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Author Topic: A global religion?  (Read 804 times)

Yei

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Re: A global religion?
« Reply #30 on: March 15, 2019, 03:05:42 am »
Human rights may not be the best example, in my opinion. Good and evil exist. That’s something approaching universality, along with the acknowledgment of objective truths. We can argue about different codes of morality, but for many human rights violations it doesn’t matter. They’re wrong by any measure.

If by “his own people” you mean Iraqi’s, then yes, Saddam’s regime was responsible for the Anfal genocide against the Kurds in northern Iraq. That’s not to say it justified the Iraq war in which Saddam was overthrown. But human rights are a thing. I wouldn’t call it a religion, but sure, there are some very basic ideals we should be able to share.

https://en.m.wikipedia.org/wiki/Anfal_genocide

I'd just like to clarify that the “his own people” statement was made by Bush not me. Regardless, the point was about how the concept of human rights gets used as a political tool to justify intervention.

As for human rights being objective, I must disagree with this. Firstly, because rights have changed dramatically throughout the ages, and not always for the better. For example Spanish colonialism devastated religious freedom throughout the Americas and increased 'homophobia' (not that such a term existed), and weakened women's rights. Although the situation has generally improved over the years, I'd say that this is probably due to improved education, increasing literacy, access to media, and improvements in institutional stability.

Second, even today there are huge disagreements over basic rights. For example, in many Western nations healthcare is seen as a right, but not in the US, at least on the political level. Basically, many people have claimed that rights are objective, but no one has been able to demonstrate why their particular objective beliefs are more objective and true than the next person's true and objective beliefs.
« Last Edit: March 15, 2019, 07:46:40 pm by SunflowerP »

Yei

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Re: A global religion?
« Reply #31 on: March 15, 2019, 03:53:33 am »
I am not actually proposing a world government or democracy. We already have an international political order based on economy, diplomacy, and force. Nation-states compete in a global real politick. What I would actuallly like to see is some sort of global treaty organization made up of legitimate democracies. Sort of how NATO militarily protects Europe, I would imagine a Global Democratic Organization to be made of of many member states globally that are democracies. There would be a military aspect, designed for mutual protection of global democracies. But, the main idea would be the use of soft power to encourage global democracy and discourage militant, undemocratic and authoriatarian regimes.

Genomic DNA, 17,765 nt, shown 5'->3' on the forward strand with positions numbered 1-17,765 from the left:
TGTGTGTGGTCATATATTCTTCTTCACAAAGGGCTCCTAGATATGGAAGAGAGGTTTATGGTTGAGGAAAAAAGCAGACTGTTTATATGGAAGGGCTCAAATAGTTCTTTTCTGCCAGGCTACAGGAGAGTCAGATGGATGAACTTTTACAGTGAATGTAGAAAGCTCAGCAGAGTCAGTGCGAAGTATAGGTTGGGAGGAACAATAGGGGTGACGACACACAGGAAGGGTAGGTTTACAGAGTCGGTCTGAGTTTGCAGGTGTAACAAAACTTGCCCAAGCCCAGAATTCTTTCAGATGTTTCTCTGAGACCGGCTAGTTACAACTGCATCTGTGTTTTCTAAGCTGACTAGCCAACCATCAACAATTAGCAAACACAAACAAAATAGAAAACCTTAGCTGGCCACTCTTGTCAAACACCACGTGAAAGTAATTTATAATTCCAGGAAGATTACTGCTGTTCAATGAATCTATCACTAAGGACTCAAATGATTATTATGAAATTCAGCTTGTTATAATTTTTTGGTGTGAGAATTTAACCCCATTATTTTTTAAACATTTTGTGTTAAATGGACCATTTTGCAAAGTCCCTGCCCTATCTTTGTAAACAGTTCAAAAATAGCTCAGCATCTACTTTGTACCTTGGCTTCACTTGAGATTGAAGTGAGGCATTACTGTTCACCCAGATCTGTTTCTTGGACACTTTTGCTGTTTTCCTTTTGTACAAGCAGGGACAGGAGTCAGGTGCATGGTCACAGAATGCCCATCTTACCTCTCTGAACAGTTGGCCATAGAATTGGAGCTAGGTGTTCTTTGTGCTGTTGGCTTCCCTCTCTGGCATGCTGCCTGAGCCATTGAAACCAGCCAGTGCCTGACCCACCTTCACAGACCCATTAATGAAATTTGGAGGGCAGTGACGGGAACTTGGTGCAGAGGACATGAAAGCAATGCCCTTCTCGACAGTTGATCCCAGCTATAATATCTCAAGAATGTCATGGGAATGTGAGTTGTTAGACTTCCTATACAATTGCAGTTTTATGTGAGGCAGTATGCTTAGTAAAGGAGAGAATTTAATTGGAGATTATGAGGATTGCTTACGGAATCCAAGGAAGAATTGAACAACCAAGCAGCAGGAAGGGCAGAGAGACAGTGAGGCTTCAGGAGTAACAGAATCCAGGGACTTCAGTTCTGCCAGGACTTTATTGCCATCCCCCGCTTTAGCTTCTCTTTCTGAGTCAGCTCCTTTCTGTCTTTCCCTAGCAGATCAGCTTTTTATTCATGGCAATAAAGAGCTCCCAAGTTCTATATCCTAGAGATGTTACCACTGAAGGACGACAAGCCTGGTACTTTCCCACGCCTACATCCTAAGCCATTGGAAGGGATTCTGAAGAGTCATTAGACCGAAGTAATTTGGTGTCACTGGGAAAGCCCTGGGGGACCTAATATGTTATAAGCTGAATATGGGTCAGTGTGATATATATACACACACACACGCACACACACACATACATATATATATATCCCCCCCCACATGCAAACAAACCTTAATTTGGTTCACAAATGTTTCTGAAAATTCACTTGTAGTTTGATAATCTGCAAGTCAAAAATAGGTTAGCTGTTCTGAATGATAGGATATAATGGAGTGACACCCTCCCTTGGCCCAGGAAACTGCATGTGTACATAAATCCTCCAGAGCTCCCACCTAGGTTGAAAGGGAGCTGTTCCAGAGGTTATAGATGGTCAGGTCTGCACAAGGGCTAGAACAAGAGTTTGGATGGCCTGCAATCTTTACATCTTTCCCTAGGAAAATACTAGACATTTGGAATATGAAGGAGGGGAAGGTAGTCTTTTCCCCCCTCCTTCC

I shouldn't imply that you were advocating for a one world government, and that wasn't my intention at all. What I want to suggest is that trying to make something, be it an idea, a concept, or a system, global is much more difficult than it might at first appear.

Quote
By soft power, I mean economics, diplomacy, and political pressure. The idea might be also something like a global economic order where only legitimate democracies with good constitutions and human rights records would be admitted. Non-democratic nations would not be admitted and would have sanctions (economic, political) imposed for human rights violations and any other kinds of undemocratic activites (supporting terrorism, for example). Now, we already have somethign like this on an ad hoc basis. Often with America leading a coalition of allies to impose limits and sanctions on countries like North Korea for there anti-democratic and human rights violations as well as their development of nuclear weapons.

The idea is that a nation state would be excluded from economic participation if they are not a part of the Global Democratic Organization. The idea would be to encourage democracy and human rights in foreign countries that do not have them. The intent would be to incentivize democracy and disincentivize authoritarian rule. The Treaty Organization structure would solve the problem of nation state sovereignty. Every nation in the Treaty Org would remain a legitimate sovereign nation with their own independent governments. This solves part of the problem that these sort of "one world" type schemes always reject as an idea: a one world government and the loss of a coutnries national sovereignty. The Treaty Org would function as a global collection of Nation States with strong democracies with a policy of economics and diplomacy to encouyrage other nations to embrace democrcy and reject authoritarianism.

There is of course the United Nations, but that body has not been very effective as a functioning government, largely because the constituent nations do not want to give up any of their sovereign power to the U.N. This idea of a Global Treaty Organization of Democracies would function differently, because the constituent Nations would not be giving up their sovereign powers becasue the Treaty Org is just that: a treaty org of constiuent and sovereign nations versus something that looks like an ineffective attempt at world governemt, which is basically what the U.N. is.